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RC CVT Torque Testing Rig

🚨Note: specific details protected under NDA🚨


Design, CAD, Milling,



1 week


Mill, 3D Printer


I was asked to find out if this RC automatic CVT (Continuously Variable Transmission) had the right stall torque and peak torque output to be used for a client’s project. 


The Solution:

A testing rig made out of aluminum 80/20 and one custom aluminum plate to attach the CVT and motor. A 3D-printed wheel fixed at the transmission output attaches to a cable that tugs on a hanging scale fixed at the end of the rig.


Honestly, I had no clue what a CVT was when I got this assignment, so I was due for a bit of research. I learned that a CVT is an automatic transmission that can change seamlessly through a continuous range of gear ratios, instead of shifting in steps between a limited number of fixed gear ratios. The continuous nature of CVTs allow the engine to operate at an optimal fixed RPM while the CVT outputs an infinite range of speeds and torques. CVTs can come in a variety of forms but I have included a diagram of a pulley-based CVT to give an idea of the general concept.

Once I understood the CVT, I sketched out a design and got to building.

I repurposed some 80/20 that was lying around to make the frame, milled an aluminum plate to attach the CVT to the frame, and designed a 3D-printed wheel to go on the CVT output shaft.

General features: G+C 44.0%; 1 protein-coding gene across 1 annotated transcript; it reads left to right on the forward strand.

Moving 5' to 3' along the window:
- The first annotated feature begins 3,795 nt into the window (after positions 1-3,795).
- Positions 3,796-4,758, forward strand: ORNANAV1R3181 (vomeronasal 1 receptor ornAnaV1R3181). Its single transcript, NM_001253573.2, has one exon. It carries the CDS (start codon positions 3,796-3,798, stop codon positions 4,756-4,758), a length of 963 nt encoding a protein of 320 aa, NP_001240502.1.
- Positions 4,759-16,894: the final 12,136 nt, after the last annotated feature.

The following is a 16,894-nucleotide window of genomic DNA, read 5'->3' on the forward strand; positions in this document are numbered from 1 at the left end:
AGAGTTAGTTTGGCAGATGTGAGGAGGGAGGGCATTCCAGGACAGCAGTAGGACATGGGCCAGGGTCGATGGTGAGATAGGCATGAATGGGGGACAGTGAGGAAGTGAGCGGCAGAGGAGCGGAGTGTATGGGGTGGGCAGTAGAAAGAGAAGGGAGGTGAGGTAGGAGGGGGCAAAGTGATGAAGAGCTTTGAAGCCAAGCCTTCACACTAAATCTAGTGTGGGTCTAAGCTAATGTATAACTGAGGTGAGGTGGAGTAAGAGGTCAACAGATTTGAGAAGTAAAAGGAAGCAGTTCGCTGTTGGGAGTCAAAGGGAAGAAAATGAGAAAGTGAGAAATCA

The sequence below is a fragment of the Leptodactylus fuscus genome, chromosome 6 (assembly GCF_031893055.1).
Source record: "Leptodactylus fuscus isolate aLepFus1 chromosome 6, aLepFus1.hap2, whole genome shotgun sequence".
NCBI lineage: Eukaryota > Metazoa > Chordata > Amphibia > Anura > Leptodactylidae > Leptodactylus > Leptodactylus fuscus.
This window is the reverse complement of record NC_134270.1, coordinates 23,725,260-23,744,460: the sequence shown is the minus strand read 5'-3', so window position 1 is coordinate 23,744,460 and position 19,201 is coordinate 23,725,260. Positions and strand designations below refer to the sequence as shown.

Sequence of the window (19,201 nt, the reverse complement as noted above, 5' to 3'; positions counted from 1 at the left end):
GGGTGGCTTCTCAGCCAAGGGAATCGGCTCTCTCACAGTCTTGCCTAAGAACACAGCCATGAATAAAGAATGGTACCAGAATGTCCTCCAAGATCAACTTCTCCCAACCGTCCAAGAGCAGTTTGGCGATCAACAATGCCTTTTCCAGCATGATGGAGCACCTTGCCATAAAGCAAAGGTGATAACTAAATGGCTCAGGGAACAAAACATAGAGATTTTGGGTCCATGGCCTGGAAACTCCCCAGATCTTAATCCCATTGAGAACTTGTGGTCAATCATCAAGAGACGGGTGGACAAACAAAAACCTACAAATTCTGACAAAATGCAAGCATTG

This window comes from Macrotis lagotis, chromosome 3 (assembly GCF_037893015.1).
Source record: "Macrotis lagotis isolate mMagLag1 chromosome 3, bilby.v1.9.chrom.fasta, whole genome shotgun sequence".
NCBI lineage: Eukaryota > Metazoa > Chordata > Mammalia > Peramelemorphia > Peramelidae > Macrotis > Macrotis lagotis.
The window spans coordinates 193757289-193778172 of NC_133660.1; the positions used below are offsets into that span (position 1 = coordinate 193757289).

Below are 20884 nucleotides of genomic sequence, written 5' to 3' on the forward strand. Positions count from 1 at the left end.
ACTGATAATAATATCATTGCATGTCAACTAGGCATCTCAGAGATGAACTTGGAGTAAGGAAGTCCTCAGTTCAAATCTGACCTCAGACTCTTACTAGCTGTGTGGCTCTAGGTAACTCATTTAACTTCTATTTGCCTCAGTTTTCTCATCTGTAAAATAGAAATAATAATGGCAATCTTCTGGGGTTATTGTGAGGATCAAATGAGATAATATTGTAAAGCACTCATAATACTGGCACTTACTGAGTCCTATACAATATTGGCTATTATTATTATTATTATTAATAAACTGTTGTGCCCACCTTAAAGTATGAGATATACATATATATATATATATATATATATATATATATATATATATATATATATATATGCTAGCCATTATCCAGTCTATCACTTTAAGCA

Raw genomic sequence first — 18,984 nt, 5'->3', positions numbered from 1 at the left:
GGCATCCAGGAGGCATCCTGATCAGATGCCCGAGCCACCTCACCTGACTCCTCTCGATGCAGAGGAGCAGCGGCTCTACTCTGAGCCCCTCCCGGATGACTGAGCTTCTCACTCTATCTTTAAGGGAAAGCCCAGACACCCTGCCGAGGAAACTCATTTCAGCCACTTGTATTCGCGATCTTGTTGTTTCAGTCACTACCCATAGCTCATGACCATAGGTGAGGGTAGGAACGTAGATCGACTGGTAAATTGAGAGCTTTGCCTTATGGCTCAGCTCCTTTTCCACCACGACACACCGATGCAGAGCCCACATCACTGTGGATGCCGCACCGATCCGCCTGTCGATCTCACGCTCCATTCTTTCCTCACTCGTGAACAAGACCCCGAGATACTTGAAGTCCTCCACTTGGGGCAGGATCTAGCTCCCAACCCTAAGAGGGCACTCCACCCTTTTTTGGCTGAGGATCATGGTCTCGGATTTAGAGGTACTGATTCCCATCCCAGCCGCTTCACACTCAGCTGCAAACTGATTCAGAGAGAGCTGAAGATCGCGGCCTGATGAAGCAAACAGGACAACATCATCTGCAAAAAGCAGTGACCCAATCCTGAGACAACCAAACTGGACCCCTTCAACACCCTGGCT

All the Arduino coding and data collection was done by a fellow intern, Collin Elmer (very nice guy). He also iterated the 3D-printed wheel to perfection by adjusting the dimensions to fit perfectly on the CVT output shaft and switching over to fiber reinforced 3D printing filament so that the wheel would stop breaking when the torque got too high.

The plan was to run the RC motor at various fixed RPMs and measure the peak and stall torque at each level.


To find these torque values, we just used inputted the kilogram reading of the hanging scale and the radius of the 3D-printed wheel to the basic torque equation above (assuming theta as 90).

The rig worked beautifully, but the data revealed the CVT didn't have the right specs for the job.

Lessons Learned:


-CVTs are cool!

-Working with other people (like Collin) is super fun, especially when they are much more experienced and you can learn from them.

-The Capstan Equation, which relates the incredible friction exerted by the hold-force to the load-force if a flexible line is wound around a cylinder, is the reason why we didn't have to worry about any slippage from the cable when it was wrapped around the wheel. This equation also explains the physics of winches and rock climbers belaying heavier climbers.

The End!

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